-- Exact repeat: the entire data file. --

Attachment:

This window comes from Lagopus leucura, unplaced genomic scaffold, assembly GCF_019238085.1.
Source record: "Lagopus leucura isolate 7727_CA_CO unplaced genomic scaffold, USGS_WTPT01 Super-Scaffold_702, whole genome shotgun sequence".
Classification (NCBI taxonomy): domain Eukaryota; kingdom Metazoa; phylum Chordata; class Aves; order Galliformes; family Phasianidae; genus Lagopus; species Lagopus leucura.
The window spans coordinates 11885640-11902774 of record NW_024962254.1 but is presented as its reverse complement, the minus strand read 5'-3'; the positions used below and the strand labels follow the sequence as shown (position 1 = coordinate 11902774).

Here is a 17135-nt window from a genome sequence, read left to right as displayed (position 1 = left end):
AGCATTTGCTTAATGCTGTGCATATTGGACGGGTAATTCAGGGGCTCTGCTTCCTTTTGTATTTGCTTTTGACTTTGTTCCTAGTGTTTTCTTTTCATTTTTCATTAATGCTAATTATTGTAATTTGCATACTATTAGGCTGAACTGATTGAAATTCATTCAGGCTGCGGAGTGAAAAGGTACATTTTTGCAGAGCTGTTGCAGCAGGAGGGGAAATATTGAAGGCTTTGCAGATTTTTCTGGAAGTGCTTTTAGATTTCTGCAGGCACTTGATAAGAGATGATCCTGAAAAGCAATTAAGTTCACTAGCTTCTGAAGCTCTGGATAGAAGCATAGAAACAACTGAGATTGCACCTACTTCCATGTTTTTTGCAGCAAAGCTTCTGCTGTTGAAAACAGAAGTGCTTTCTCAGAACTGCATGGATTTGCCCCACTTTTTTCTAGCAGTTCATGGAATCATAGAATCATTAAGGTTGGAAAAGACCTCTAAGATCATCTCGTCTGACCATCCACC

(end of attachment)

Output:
This window comes from Lagopus leucura, unplaced genomic scaffold, assembly GCF_019238085.1.
Source record: "Lagopus leucura isolate 7727_CA_CO unplaced genomic scaffold, USGS_WTPT01 Super-Scaffold_702, whole genome shotgun sequence".
Classification (NCBI taxonomy): domain Eukaryota; kingdom Metazoa; phylum Chordata; class Aves; order Galliformes; family Phasianidae; genus Lagopus; species Lagopus leucura.
The window spans coordinates 11885640-11902774 of record NW_024962254.1 but is presented as its reverse complement, the minus strand read 5'-3'; the positions used below and the strand labels follow the sequence as shown (position 1 = coordinate 11902774).

Here is a 17135-nt window from a genome sequence, read left to right as displayed (position 1 = left end):
AGCATTTGCTTAATGCTGTGCATATTGGACGGGTAATTCAGGGGCTCTGCTTCCTTTTGTATTTGCTTTTGACTTTGTTCCTAGTGTTTTCTTTTCATTTTTCATTAATGCTAATTATTGTAATTTGCATACTATTAGGCTGAACTGATTGAAATTCATTCAGGCTGCGGAGTGAAAAGGTACATTTTTGCAGAGCTGTTGCAGCAGGAGGGGAAATATTGAAGGCTTTGCAGATTTTTCTGGAAGTGCTTTTAGATTTCTGCAGGCACTTGATAAGAGATGATCCTGAAAAGCAATTAAGTTCACTAGCTTCTGAAGCTCTGGATAGAAGCATAGAAACAACTGAGATTGCACCTACTTCCATGTTTTTTGCAGCAAAGCTTCTGCTGTTGAAAACAGAAGTGCTTTCTCAGAACTGCATGGATTTGCCCCACTTTTTTCTAGCAGTTCATGGAATCATAGAATCATTAAGGTTGGAAAAGACCTCTAAGATCATCTCGTCTGACCATCCACC